A well-run business starts with a solid business plan. Whether you are the owner of a flower shop or the CEO of a multi-million dollar corporation, you always need to think about what you would do if a disruptive event threatened the continuation of your business. What would you do if a fire burned down your building and production was brought to a halt? If a storm knocks-out your electricity for two days, would you lose access to all of your computers?
In order to weather any storm and lessen the impact it might have on your daily operations, it is almost mandatory that you create an effective business continuity plan (BCP). A business continuity plan is an orderly response that will help keep your business up-and-running when an event threatens to disrupt or shut-down normal operations. Executives, and others who may be tasked with creating such a plan, must first look at all potential risks that might affect daily operations. Once those risks have been determined, a detailed plan must be created to mitigate any damage caused by the disruptive event and restore operations as quickly as possible.
In any crisis situation, knowing the right way to react and respond, can prevent any elevation in the severity of the crisis. In business, every day that you are forced to stay closed, or not operate at full capacity, can have a negative impact on profits.
Any major disruption to your business can have a far-reaching impact. Your employees will worry if they will still have a job and a paycheck. You may have to stop ordering supplies from vendors. You may not be able to fulfill customer orders. While some customers and clients may exercise some patience and give you some extra time to get back to normal operations, others may not be as generous. If you are unable to serve your customers in a timely manner, eventually, they will find another company that can meet their needs. If that happens, you may never get those customers back.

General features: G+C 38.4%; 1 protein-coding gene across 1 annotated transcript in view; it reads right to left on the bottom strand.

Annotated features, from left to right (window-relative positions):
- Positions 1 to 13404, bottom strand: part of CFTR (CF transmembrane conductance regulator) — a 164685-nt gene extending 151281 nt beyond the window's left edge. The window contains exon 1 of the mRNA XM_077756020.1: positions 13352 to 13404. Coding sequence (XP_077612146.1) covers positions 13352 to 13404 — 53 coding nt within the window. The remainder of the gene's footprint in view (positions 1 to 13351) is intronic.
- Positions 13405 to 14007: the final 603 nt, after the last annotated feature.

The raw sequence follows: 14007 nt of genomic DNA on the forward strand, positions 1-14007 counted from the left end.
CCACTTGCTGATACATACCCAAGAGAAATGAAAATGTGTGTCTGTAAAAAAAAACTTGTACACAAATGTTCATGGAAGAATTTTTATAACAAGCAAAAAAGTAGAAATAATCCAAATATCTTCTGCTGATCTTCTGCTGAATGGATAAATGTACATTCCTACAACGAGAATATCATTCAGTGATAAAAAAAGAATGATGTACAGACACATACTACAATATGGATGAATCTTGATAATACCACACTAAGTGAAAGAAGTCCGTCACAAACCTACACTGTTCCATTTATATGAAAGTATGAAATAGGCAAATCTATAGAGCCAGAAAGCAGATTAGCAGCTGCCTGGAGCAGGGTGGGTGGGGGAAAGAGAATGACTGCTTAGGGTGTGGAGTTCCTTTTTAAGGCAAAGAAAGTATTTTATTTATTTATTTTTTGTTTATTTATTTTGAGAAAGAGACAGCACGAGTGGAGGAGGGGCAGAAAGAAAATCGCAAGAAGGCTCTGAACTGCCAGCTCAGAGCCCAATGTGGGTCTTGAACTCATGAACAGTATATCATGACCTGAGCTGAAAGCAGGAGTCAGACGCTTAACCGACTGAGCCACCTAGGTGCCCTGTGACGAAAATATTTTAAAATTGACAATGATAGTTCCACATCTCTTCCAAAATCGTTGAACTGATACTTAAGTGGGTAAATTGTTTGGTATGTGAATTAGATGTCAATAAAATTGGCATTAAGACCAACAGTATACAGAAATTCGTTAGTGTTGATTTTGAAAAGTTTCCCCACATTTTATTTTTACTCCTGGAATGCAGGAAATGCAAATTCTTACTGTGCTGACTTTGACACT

A business continuity plan usually consists of five distinct sections. Together, each part of the plan contributes to the overall effectiveness of the plan should it need to be implemented.
Developing, modifying, and overseeing a BCP is a complicated task that requires some formal type of governance. In a large corporation, you may have a committee of senior management take on such responsibilities. In smaller organizations, it may be adequate to assign one or two trusted individuals to see that the right business continuity plan is in place.
Different disruptive events may call for different responses. A good BCP should address such issues as natural disasters, accidents, equipment failure, cyber attacks, loss of power or water supply, and a breakdown in communication and transportation networks.
Everyone who may participate in a plan should be thoroughly familiar with the steps that need to be taken in an emergency situation. The plan should be clearly written and a copy of the BCP should be given to all of those people who may be called upon to put the plan into action.
To avoid chaos and deploy a BCP without delay, each person should know in advance what his or her responsibilities are in the event of a disruption in operations. A manager may be charged with evacuating his or her employees to a safe place. The person in charge of the physical plant may contact the electric company and the safety officer might call the fire department.
Every plan needs to be regularly tested to make sure that it will perform as intended when a real emergency occurs. Drills, training sessions, classroom instruction and audits can all be helpful.
A good business continuity plan can help prevent a major disruption in your business's daily operations from becoming a disaster and threatening the very existence of the company. While a BCP does not guarantee that you will not suffer some financial loss or economic impact should a disaster occur, it can make it easier to recover and get back to normal operations.